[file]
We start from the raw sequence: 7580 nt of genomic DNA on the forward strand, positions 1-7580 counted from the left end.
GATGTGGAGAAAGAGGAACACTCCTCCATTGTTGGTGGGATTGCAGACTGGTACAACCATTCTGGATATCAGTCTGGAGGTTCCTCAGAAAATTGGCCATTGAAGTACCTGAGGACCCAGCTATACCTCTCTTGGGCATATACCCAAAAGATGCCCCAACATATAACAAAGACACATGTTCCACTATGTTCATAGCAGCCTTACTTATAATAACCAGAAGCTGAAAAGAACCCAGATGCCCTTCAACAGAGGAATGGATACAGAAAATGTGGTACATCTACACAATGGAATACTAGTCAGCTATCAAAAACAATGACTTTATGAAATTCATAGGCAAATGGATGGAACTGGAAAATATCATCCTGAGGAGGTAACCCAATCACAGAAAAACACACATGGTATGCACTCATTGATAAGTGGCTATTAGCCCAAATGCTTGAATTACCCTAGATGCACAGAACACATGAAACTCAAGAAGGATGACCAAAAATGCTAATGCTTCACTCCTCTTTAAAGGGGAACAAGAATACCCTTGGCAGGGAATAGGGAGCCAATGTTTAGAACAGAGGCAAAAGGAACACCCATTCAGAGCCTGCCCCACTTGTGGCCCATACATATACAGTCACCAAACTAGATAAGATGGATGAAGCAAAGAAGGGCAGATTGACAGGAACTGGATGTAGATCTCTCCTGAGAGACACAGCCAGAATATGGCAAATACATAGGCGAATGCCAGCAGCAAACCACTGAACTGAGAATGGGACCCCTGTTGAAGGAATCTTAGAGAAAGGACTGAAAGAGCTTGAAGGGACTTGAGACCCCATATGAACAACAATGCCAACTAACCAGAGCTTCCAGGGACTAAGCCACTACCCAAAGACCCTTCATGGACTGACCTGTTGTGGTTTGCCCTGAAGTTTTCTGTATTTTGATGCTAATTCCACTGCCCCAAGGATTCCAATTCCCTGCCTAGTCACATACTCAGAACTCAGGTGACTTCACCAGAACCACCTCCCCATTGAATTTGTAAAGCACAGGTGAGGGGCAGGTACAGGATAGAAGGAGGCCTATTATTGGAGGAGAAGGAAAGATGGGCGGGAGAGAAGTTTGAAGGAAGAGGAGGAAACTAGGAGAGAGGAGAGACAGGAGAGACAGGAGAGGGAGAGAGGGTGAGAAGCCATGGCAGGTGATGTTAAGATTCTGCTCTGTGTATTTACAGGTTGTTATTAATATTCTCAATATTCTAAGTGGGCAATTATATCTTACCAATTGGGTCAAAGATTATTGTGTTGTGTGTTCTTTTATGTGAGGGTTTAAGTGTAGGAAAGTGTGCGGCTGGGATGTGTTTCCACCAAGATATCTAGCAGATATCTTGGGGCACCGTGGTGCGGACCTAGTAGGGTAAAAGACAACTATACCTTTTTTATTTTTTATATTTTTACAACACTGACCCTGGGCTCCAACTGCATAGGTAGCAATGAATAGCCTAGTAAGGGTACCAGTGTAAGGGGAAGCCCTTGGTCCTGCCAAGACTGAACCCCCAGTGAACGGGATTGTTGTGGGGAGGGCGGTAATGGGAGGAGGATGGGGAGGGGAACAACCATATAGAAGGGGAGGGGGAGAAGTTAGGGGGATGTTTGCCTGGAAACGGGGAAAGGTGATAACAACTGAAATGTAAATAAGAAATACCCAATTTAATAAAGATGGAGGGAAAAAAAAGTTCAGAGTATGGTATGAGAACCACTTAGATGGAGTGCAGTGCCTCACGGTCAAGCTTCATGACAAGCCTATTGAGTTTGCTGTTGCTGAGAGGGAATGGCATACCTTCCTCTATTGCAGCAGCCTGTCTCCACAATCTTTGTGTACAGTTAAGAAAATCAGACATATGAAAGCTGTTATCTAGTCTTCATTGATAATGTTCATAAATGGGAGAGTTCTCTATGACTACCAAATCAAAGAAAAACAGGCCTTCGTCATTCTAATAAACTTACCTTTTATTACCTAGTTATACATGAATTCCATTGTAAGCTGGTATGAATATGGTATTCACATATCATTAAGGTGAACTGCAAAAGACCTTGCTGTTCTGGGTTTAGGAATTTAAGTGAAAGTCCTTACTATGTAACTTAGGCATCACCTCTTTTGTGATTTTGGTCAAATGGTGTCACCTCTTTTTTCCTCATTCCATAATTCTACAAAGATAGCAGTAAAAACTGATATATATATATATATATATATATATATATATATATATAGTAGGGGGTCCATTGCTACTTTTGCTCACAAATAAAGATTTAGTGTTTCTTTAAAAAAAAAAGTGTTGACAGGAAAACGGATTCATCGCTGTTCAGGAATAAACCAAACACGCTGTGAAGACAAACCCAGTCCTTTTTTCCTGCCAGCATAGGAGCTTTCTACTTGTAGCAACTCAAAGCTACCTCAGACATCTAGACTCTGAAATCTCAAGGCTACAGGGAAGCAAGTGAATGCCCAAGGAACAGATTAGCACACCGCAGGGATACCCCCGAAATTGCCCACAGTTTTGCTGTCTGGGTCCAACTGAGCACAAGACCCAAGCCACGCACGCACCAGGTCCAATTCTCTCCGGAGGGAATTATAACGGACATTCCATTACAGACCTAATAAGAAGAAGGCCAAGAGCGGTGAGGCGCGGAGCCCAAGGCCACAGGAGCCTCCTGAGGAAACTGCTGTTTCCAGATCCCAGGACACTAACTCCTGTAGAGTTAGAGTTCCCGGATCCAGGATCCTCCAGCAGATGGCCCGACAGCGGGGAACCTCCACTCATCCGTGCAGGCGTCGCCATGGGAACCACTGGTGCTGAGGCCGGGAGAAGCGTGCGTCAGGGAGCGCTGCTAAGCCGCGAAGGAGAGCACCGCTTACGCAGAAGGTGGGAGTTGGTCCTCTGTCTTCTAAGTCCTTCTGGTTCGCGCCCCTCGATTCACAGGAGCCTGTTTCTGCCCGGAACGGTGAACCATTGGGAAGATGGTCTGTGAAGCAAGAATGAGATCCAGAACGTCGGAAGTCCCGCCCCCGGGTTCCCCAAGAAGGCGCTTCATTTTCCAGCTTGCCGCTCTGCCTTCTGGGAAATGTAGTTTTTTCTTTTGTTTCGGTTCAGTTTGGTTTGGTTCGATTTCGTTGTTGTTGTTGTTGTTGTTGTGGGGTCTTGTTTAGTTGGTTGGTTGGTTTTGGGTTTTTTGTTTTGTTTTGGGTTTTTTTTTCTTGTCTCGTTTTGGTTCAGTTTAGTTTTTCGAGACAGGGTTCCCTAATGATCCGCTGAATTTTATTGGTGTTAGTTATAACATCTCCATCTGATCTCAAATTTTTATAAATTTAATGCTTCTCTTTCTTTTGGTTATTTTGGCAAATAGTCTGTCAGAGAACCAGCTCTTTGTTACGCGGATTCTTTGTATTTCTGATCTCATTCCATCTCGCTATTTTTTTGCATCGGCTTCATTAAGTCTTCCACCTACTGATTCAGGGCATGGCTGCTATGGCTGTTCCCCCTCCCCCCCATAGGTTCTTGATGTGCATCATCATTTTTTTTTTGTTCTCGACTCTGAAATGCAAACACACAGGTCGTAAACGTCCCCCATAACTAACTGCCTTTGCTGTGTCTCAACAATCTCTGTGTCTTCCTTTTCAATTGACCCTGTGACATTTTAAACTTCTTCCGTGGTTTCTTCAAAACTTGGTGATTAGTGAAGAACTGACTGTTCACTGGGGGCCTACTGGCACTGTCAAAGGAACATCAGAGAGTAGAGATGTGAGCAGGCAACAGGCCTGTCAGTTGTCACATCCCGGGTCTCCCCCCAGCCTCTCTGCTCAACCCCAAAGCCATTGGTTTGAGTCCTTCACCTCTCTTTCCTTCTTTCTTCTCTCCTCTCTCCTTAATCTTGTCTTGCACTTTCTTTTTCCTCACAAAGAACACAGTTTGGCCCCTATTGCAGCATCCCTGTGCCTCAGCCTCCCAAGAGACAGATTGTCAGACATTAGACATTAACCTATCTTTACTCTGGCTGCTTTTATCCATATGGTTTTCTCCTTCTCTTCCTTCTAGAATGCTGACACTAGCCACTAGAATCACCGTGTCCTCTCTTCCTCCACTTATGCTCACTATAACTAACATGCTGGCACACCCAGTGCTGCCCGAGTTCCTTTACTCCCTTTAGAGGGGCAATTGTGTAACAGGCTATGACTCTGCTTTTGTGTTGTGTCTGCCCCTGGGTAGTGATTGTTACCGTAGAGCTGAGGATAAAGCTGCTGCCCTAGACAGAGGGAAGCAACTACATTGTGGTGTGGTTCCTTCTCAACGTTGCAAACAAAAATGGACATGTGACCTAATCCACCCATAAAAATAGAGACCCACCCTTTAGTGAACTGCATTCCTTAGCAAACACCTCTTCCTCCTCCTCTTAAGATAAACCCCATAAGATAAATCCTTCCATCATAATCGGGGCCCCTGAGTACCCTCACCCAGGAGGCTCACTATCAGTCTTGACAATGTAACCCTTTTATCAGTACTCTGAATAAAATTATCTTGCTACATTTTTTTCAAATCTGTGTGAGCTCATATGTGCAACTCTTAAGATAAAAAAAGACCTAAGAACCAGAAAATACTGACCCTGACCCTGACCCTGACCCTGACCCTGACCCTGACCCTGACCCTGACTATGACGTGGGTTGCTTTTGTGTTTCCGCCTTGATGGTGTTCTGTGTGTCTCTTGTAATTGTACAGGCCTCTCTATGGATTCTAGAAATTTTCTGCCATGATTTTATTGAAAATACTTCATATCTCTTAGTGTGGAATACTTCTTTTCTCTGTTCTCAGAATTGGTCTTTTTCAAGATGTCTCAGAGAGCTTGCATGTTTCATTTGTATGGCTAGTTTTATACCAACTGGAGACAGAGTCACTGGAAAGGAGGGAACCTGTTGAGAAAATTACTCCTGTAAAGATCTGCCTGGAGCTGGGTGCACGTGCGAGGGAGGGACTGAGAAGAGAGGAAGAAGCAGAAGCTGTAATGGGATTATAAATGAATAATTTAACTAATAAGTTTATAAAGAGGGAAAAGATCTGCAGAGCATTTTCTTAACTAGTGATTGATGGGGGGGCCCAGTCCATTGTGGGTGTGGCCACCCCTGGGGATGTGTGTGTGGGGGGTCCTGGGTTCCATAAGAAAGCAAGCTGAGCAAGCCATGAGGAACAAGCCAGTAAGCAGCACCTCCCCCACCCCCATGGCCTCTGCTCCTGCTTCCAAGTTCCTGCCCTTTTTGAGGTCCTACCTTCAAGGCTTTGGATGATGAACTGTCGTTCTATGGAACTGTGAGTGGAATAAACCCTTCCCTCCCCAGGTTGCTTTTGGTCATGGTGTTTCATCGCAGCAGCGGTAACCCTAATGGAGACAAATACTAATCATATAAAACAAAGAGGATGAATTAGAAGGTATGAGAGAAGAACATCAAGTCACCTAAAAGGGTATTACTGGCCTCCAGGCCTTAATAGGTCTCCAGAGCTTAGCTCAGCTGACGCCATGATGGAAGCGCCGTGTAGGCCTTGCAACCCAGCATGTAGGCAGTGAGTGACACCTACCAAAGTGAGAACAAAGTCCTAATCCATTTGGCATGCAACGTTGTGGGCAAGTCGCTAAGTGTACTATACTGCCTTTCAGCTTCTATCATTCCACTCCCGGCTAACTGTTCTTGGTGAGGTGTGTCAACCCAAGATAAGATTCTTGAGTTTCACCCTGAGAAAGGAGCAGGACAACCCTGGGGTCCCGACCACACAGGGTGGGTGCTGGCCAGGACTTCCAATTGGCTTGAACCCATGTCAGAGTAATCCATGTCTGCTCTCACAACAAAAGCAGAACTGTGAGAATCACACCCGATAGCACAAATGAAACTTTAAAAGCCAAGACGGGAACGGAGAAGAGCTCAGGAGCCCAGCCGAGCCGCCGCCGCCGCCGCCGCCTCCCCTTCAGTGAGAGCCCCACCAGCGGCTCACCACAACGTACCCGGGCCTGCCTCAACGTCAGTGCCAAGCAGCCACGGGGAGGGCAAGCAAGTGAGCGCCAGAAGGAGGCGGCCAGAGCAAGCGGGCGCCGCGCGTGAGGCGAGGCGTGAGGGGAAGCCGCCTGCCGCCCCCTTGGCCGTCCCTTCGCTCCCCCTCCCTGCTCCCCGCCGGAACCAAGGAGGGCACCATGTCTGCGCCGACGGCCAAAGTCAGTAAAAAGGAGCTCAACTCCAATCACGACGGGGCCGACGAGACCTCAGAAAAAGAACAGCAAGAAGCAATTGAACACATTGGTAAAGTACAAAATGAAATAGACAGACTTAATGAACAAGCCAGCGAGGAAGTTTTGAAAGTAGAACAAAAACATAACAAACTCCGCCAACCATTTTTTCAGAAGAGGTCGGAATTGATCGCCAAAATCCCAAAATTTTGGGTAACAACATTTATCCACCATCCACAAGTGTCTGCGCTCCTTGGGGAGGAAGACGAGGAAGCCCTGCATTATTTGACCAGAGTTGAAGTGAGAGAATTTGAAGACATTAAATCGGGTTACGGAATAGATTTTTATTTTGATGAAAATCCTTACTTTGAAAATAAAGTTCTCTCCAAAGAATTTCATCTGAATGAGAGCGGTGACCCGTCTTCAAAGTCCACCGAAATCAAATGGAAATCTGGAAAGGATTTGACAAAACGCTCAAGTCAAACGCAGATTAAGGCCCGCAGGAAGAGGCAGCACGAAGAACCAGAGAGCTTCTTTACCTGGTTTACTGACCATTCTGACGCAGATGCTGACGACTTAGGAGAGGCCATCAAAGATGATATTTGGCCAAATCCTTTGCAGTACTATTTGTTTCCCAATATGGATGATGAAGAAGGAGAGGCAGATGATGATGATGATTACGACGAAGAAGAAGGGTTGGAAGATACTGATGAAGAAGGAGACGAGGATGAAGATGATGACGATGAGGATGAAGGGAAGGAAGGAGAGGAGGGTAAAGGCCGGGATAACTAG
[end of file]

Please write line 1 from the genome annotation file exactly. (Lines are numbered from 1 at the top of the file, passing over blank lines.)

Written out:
We start from the raw sequence: 7580 nt of genomic DNA on the forward strand, positions 1-7580 counted from the left end.